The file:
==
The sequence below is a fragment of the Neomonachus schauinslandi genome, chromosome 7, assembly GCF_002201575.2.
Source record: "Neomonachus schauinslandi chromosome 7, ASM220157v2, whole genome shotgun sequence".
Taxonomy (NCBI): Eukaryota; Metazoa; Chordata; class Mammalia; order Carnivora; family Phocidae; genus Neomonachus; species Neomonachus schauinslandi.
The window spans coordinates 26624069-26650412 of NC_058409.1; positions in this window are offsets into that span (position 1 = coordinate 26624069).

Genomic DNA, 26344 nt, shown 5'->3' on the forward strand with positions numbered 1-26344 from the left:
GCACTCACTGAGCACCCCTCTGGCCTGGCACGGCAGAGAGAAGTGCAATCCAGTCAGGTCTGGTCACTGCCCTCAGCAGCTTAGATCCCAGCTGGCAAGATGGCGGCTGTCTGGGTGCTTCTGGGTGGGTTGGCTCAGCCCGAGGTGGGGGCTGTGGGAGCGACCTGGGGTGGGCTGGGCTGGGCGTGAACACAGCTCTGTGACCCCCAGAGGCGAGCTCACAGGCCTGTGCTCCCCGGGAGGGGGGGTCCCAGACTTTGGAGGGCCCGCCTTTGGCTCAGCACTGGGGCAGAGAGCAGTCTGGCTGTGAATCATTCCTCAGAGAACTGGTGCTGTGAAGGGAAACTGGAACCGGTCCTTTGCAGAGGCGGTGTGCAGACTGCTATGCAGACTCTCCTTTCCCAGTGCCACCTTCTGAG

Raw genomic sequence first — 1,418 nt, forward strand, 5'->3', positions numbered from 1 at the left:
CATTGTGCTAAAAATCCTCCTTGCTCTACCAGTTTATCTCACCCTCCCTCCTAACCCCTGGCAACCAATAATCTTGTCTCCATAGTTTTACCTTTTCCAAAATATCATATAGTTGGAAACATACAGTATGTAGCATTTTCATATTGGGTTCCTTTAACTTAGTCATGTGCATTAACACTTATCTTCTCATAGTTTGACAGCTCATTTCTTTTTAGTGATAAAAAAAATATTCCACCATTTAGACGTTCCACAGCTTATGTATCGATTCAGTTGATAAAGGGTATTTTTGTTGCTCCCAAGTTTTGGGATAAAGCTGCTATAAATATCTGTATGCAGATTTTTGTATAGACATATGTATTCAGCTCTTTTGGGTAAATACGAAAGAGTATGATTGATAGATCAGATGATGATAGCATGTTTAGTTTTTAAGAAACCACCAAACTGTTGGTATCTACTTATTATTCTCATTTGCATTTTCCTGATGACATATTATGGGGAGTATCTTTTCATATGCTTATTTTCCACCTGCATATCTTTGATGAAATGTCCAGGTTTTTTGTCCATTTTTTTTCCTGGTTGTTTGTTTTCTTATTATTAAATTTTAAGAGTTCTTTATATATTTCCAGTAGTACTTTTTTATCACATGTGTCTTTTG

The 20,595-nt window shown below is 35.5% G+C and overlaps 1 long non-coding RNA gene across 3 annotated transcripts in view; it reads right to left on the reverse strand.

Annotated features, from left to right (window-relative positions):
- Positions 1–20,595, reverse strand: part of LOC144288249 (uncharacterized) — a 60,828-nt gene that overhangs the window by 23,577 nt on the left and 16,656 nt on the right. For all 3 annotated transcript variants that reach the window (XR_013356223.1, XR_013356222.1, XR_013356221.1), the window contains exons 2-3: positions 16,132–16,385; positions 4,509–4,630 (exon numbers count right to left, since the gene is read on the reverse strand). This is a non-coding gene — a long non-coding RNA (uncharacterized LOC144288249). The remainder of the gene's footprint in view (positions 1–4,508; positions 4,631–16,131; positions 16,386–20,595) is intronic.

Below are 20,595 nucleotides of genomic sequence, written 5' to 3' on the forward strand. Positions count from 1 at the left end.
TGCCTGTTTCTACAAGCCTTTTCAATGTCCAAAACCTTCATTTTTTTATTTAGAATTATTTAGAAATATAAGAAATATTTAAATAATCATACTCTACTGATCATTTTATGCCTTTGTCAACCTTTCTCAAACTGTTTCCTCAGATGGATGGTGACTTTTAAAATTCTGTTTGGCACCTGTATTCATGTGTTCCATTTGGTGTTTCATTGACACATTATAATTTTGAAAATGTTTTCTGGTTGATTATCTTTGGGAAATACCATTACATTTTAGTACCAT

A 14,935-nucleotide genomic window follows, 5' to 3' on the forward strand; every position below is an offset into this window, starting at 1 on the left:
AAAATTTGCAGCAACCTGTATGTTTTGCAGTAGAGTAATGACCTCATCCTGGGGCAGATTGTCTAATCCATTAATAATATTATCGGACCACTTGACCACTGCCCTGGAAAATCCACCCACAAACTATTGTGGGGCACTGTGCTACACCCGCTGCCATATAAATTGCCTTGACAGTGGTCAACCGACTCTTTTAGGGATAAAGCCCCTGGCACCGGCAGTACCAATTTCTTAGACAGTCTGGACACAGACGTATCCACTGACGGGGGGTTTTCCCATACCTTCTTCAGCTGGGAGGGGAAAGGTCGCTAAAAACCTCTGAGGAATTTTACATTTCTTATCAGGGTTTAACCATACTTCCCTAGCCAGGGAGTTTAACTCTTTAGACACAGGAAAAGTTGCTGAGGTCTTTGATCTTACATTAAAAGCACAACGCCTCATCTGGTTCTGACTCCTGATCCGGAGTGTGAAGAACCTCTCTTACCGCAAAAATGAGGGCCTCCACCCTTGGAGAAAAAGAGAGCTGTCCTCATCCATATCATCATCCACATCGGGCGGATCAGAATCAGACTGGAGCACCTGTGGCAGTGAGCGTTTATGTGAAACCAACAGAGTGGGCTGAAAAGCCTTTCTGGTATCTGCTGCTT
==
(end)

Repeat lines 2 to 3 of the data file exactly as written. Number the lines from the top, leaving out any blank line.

Source record: "Neomonachus schauinslandi chromosome 7, ASM220157v2, whole genome shotgun sequence".
Taxonomy (NCBI): Eukaryota; Metazoa; Chordata; class Mammalia; order Carnivora; family Phocidae; genus Neomonachus; species Neomonachus schauinslandi.